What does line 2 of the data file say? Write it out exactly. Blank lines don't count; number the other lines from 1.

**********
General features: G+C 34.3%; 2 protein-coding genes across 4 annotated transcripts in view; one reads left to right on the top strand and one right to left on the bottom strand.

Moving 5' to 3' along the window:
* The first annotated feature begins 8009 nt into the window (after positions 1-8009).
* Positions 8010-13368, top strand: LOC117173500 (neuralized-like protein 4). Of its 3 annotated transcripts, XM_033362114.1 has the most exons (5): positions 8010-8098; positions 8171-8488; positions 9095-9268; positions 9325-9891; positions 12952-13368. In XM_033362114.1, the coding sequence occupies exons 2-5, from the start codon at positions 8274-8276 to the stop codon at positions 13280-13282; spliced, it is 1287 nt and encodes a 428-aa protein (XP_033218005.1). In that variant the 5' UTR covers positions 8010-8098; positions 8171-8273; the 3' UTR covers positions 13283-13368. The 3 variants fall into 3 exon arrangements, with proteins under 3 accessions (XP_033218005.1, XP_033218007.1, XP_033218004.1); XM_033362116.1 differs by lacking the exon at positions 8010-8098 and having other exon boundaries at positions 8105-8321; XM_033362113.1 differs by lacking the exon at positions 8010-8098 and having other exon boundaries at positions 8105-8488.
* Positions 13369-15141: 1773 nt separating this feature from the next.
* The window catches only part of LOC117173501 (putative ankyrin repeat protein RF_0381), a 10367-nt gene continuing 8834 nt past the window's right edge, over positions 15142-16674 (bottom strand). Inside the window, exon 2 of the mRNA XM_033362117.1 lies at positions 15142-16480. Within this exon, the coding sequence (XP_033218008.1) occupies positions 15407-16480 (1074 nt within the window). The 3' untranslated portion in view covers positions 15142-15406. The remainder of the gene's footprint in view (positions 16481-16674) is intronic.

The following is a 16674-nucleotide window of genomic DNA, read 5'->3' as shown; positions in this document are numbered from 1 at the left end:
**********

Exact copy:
Moving 5' to 3' along the window: